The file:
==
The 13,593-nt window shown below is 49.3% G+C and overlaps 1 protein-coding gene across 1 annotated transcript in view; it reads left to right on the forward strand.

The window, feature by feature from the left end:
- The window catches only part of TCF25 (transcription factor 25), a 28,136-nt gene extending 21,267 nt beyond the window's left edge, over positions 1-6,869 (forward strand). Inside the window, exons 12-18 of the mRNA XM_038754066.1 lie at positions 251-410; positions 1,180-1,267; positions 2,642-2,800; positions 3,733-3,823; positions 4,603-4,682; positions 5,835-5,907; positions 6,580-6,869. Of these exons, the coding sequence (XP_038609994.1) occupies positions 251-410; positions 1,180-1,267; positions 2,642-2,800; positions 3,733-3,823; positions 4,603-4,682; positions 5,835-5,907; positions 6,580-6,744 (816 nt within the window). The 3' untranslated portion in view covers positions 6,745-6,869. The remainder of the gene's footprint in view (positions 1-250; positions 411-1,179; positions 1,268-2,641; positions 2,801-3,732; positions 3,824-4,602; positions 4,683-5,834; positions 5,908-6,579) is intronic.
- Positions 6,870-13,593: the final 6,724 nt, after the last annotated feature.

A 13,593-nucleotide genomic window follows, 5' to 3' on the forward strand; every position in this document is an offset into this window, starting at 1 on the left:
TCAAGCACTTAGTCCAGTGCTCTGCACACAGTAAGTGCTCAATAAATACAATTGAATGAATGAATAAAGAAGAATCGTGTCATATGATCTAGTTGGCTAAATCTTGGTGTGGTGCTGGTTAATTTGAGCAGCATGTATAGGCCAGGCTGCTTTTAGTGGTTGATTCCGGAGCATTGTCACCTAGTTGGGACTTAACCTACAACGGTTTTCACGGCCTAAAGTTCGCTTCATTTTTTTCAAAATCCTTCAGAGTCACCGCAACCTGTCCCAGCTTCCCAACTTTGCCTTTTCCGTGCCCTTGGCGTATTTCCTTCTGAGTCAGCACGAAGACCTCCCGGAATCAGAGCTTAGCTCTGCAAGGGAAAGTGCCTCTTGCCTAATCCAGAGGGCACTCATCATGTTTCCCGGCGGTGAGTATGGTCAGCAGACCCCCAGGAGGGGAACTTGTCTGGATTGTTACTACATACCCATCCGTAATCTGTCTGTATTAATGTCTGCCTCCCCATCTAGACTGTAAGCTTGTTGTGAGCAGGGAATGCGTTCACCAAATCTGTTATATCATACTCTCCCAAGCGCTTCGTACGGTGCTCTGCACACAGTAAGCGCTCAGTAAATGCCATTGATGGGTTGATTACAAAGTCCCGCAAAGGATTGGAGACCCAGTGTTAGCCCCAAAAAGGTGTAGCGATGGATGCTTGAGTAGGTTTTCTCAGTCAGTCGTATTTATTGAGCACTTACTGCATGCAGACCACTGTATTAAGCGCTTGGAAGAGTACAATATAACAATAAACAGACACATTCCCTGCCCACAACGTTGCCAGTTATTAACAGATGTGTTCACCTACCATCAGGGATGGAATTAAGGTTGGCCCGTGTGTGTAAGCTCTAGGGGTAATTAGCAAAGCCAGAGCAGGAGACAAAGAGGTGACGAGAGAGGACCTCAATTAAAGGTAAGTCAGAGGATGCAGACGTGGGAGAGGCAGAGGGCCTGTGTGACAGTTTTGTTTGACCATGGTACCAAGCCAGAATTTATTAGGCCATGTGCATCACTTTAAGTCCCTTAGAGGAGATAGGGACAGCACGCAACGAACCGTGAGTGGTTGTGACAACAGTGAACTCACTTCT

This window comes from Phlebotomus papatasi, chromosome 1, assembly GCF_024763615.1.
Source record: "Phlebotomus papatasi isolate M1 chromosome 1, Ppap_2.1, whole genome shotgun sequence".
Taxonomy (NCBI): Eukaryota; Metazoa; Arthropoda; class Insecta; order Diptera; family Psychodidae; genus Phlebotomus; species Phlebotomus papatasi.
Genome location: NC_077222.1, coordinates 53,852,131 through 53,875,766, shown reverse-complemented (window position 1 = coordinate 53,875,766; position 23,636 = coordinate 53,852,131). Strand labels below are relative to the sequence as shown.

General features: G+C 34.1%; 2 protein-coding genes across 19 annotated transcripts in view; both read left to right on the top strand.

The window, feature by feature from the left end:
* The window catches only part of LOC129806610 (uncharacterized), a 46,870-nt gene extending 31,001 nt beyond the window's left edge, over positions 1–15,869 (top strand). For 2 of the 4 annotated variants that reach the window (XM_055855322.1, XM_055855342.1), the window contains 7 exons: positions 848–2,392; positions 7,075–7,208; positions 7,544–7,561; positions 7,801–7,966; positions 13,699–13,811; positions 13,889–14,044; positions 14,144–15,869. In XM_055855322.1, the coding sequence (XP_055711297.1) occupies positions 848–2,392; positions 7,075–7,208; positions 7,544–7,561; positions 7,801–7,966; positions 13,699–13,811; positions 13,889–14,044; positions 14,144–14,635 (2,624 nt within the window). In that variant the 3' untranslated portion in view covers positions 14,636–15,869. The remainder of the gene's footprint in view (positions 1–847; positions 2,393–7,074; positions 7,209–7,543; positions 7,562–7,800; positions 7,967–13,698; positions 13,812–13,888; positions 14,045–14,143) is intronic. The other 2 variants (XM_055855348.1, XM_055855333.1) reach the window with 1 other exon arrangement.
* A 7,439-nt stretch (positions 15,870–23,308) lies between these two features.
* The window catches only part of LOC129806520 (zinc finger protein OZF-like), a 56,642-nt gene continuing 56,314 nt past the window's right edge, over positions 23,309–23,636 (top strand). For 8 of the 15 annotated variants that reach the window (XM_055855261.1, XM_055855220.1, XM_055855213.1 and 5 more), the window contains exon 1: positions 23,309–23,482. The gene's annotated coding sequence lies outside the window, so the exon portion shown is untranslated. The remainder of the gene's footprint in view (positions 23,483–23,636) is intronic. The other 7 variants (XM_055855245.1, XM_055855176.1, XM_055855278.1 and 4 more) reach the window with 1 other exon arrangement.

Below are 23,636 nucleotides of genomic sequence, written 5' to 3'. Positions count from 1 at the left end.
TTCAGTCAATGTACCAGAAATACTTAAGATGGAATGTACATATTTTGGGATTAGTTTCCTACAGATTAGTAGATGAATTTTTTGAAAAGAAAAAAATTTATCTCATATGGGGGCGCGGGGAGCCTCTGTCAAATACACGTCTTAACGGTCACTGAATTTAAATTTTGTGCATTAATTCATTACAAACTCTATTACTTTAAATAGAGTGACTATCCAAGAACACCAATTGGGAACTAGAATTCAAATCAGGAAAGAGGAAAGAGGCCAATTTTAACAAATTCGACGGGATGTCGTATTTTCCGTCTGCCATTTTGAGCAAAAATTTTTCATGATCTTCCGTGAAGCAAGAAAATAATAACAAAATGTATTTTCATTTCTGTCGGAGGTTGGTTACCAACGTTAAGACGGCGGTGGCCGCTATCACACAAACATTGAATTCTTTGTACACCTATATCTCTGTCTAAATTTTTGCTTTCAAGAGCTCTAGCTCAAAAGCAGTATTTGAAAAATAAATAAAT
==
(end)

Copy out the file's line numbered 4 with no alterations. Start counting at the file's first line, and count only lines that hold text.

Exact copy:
- Positions 6,870-13,593: the final 6,724 nt, after the last annotated feature.